Beekeeping for Beginners

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Varroasis is the only disease that attacks adult bees and bee colonies, while all other diseases and pests attack only adult bees or only bee colonies. The disease is caused by the pest-parasite in the form of Varroa jacobsoni which also attacks the bee brood and adult bees, so it is very dangerous when it appears on a larger scale.

The danger is great in the initial stage of disease development, bee colonies develop and live almost normally, so that beekeepers practically do not notice it, and when it spreads then it makes a real devastation in the apiary, and it happens that completely destroy a large number of bee colonies, and sometimes all of them. When beekeepers notice that there is a lot of honey in the hive, even broods, but that there are no bees or there are very few of them on one, two, at most three frames, it is a sign that varroa is present. The rest of the bees in the hive are so damaged by varroa that, when the necessary measures are taken to treat them, there are usually no results. In such cases, huge damages occur.

Varoa na pĨeli

The disease was first discovered in 1904 on the island of Java by a wild bee, and was discovered by the Dutchman Jakobson. It was not until 1950 that it was first observed on a honey bee.

It was first discovered in Japan in 1958 on a honey bee, and in 1958 it was found in China. It was first discovered in Russia in 1962, and in Romania in 1972.

This disease is so widespread that it is present all over the world, and it was first diagnosed in our country in 1976.

The parasite is visible to the naked eye, dark brown in color, at first glance it looks like bee, but it is smaller than bee and has four pairs of legs, while bee has three pairs of legs. Female parasites live in spring and summer for two to three months, and in autumn and winter for six to eight months.

Spread of disease

Varroa spreads very quickly, so that in just one year it can spread up to 60 km by air from one infected beehive.

Varroa is spreading in various ways, which is the main reason for its rapid spread. Drones are considered to be great carriers of varroa, because they move up to 16 kilometers away from the apiary, and they also enter other hives, in their own apiary or in the surroundings.

Predation can also contribute to the spread of varroa, then the transfer of frames with honeycombs and bees from one hive to another, the migration of bees from the infected area to the uninfected and vice versa, contact of worker bees when landing on the flowers of honey plants, etc.

It is believed that some other insects, for example bumblebees, wasps, hornets, and others, transmit varroa between the hives in the same apiary and from one apiary to another.

Reproduction varroa

The reproduction of parasites begins in early spring, and with the appearance of brood in the bee colony. The female varroa lays eggs in honeycomb cells that already have hatched larvae, most often when the brood is 5-6 days old, which means just before the brood closes.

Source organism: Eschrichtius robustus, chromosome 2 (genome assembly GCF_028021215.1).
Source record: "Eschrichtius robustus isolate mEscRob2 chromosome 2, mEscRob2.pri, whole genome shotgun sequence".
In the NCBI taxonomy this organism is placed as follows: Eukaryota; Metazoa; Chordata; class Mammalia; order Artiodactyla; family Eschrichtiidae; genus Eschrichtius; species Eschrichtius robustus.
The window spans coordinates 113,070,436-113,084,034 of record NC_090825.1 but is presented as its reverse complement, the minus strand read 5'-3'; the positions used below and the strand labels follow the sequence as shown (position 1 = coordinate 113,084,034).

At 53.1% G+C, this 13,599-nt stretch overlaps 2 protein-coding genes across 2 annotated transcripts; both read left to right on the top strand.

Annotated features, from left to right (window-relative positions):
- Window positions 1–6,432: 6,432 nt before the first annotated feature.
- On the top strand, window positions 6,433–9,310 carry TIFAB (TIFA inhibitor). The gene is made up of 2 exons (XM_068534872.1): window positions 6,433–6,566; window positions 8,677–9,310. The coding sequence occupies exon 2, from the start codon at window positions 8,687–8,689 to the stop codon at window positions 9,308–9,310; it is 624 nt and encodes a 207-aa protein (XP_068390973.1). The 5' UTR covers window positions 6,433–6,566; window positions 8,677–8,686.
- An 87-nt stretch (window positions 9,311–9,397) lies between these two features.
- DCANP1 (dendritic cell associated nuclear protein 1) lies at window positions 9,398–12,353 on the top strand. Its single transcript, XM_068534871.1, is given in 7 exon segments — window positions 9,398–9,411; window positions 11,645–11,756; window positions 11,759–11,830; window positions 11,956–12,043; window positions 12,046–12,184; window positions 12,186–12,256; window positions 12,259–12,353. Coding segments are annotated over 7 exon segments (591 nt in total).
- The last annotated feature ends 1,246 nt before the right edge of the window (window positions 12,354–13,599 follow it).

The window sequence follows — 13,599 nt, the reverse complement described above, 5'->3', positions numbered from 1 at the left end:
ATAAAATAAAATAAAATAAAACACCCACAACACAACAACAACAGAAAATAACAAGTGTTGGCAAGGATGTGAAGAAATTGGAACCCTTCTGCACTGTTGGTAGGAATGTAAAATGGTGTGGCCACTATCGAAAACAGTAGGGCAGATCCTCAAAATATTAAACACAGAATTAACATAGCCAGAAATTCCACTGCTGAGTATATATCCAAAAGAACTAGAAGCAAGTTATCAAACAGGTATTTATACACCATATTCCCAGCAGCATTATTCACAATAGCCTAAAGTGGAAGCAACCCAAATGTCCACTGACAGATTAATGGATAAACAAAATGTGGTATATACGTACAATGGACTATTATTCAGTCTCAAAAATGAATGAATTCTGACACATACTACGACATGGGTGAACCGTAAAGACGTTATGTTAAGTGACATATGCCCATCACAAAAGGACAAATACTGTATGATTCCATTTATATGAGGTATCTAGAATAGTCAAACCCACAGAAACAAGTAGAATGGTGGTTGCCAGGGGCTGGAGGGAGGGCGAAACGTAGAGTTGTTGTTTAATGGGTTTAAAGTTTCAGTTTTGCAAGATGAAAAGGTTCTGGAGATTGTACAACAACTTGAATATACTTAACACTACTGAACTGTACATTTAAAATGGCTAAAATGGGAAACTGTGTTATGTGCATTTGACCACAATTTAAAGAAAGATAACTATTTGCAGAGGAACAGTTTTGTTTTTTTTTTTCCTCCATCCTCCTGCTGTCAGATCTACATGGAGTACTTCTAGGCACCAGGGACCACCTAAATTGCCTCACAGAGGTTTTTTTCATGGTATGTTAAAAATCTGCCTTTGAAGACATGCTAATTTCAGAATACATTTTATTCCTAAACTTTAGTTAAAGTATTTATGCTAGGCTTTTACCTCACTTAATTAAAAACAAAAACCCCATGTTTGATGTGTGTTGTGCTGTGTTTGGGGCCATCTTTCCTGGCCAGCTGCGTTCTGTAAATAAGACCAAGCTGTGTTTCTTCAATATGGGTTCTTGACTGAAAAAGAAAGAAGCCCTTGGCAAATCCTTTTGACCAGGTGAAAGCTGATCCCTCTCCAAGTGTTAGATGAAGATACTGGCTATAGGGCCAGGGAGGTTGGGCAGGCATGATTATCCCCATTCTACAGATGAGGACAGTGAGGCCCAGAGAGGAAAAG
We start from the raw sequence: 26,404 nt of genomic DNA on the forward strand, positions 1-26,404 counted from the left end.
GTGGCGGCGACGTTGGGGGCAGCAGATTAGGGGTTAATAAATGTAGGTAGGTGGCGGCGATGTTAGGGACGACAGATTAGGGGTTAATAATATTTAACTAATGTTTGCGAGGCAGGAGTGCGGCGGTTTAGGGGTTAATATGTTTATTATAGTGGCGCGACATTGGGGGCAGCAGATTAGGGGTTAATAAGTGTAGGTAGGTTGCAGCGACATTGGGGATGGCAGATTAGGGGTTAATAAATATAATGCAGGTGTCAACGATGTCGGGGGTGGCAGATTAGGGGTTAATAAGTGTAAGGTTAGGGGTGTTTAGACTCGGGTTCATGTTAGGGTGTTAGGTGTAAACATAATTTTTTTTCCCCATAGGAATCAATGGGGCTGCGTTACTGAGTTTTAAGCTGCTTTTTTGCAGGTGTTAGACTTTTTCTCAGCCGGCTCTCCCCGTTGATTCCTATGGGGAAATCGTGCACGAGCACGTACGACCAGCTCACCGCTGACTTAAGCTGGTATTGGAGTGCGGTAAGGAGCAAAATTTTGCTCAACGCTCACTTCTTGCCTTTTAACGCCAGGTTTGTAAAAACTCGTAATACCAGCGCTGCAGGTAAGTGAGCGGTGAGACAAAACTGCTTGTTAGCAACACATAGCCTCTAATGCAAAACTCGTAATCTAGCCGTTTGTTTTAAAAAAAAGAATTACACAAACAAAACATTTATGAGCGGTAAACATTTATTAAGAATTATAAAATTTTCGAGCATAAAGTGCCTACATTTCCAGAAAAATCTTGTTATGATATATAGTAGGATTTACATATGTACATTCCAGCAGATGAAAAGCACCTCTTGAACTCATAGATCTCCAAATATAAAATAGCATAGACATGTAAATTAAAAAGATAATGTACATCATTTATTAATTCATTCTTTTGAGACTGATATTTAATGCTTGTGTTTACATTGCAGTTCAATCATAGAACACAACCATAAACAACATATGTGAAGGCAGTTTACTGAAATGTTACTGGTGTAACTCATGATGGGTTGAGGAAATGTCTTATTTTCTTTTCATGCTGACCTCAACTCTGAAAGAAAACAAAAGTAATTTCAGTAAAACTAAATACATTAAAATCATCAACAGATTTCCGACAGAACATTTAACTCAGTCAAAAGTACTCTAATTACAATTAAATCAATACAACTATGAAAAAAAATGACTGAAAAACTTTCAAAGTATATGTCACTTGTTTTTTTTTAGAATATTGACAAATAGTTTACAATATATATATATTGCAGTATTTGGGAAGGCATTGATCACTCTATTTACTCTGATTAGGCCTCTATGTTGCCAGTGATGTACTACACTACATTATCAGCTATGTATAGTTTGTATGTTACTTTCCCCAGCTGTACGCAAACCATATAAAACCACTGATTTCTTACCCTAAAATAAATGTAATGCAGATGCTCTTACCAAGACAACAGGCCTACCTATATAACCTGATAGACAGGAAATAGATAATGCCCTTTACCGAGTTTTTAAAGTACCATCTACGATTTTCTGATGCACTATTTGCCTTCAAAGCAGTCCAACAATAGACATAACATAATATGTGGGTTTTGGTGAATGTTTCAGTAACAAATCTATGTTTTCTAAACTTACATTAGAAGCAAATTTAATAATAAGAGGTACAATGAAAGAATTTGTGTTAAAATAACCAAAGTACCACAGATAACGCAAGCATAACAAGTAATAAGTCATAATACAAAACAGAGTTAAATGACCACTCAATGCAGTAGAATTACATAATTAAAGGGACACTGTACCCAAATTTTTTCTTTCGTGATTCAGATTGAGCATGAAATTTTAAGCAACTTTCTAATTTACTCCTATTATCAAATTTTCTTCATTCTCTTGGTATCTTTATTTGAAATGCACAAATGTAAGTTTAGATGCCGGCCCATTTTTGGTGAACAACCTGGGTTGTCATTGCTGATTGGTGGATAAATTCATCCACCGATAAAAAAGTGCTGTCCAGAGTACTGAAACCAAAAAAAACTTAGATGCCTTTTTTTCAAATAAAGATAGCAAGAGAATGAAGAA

In one cell, a female varroa usually lays one to three eggs, and less often five or more. It all depends, first of all, on the degree of infection of the bee colony and the season, i.e. on the amount of brood in the bee nest.

The female lays eggs directly next to the larvae or on their body. In two days, the larvae hatch from these eggs, which transform into puppets by changing their clothes, and then into adult ticks. During the development in the brood, the varroa feeds very intensively on the hemolymph-blood of the bee brood, thus incapacitating them for normal development, life and work.

The whole development cycle from egg laying to hatching of an adult varroa lasts 8-10 days in females and 6 to 7 days in males. So, while the bee brood is developing, the whole development of the parasite takes place. After mating, the males die, and the fertilized female varroa remain on the already formed bees, drones and queen in the brood. And when they are hatched, varroa is present on them, they suck their blood, and then the whole cycle is repeated, so the varroa multiplies very quickly.

When there are no broods in the bee colony, there is no reproduction of this parasite. During the winter period, when the bee colonies are in the ball, i.e. when there are no broods, the tick does not reproduce, but its females still live, suck the blood of the bees, and thus disturb and damage them. They are usually found between the ankles at the bottom of the buttocks, on the left and right sides, sometimes also between the articles of the thoracic part of bees, drones and queens, and in the area of the wax mirror of worker bees.

It is very important to know that varroa develops much more favorably in the brood when the temperature is lower than 35 degrees Celsius. This is the main reason that the brood attacks far more drone brood than the worker bee brood, and the queen brood very rarely attacks. In the area of the drone brood, the temperature is somewhat lower, because this brood usually develops at the ends of the frames and a little further from the central area of the worker bee brood. One of the methods of fighting against varroa is based on this principle.